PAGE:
Not identifying with male or female gender scripts has been a common thread throughout fashion and art. Queer artists, especially in the UK, brought art and music to the forefront of the ‘general public’s’ minds during the 70s and 80s, and really pushed the boundaries of what was seen as a ‘normal’ gender. From Boy George to Bowie, Hockney to Mapplethorpe, queer expression was in abundance and was, whether people liked it or not, being pushed to the front of the media’s all seeing eye. However, after sitting down in the hairdressers the other day and not having a phone or magazine (I know, call myself a millennial) I was engrossed in my thoughts for a good two hours. I realised that although there was a distinct trend of gender nonconformity during this time, the open dialogue and conversation around gender, sexuality and queer identities was basically non-existent.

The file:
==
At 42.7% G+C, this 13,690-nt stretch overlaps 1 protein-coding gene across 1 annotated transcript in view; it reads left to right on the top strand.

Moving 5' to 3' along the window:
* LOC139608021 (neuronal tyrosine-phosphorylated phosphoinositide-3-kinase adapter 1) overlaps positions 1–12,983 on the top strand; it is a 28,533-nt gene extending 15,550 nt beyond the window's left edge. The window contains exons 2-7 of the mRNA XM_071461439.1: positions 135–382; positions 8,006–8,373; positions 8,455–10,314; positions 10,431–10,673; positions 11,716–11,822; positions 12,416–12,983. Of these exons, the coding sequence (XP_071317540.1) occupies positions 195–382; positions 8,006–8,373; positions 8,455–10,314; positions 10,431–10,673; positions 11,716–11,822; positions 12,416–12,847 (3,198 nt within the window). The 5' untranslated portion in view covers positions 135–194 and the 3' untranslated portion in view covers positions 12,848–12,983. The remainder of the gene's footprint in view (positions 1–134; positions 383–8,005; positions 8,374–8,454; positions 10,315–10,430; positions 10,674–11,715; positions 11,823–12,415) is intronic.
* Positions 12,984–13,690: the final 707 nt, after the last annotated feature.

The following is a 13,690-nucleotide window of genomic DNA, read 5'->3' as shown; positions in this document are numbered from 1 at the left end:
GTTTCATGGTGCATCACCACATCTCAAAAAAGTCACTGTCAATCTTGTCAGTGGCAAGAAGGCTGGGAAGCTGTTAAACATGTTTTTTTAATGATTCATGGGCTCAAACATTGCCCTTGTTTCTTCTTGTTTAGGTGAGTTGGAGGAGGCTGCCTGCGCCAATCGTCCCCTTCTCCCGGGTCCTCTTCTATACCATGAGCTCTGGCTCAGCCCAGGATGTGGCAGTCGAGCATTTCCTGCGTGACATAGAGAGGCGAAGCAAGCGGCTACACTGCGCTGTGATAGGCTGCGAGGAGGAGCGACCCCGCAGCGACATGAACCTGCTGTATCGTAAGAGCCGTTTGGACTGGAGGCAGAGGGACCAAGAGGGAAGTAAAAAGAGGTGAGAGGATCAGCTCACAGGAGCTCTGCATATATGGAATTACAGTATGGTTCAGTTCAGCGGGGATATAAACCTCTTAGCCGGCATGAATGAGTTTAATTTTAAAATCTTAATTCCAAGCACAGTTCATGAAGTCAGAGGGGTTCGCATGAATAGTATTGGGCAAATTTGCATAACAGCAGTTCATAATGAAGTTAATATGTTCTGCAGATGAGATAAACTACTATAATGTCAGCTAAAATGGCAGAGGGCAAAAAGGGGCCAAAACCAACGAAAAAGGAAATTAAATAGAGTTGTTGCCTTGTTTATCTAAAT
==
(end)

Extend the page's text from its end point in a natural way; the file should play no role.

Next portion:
A huge example of this was the subsequent demonisation and vilification of gay men during the HIV epidemic of the 80s. How could we have such queer, extrovert artists and creatives across mainstream media as Jimmy Sommerville, front man of the Bronksi Beat and the GAYEST group ever The Communards, being so openly gay, but also have the implication of Section 28 across the UK via the Tory government at the time. Cheers Mags.
Now, in 2017, gender is a topic that is being stretched and played with constantly. Designers such as Palomo Spain and Art School, completely disregard the need for differentiations in gender in fashion. Alejandro Gómez Palomo designs his work from a purely artistic place, and although his designs are shown on men, the artistic gender neutrality is clear. It’s just fashion. As someone who lives with the many micro-aggressions of navigating the world as a non-binary person, seeing gender neutrality being discussed in fashion is something that is amazing and terrifying at the same time.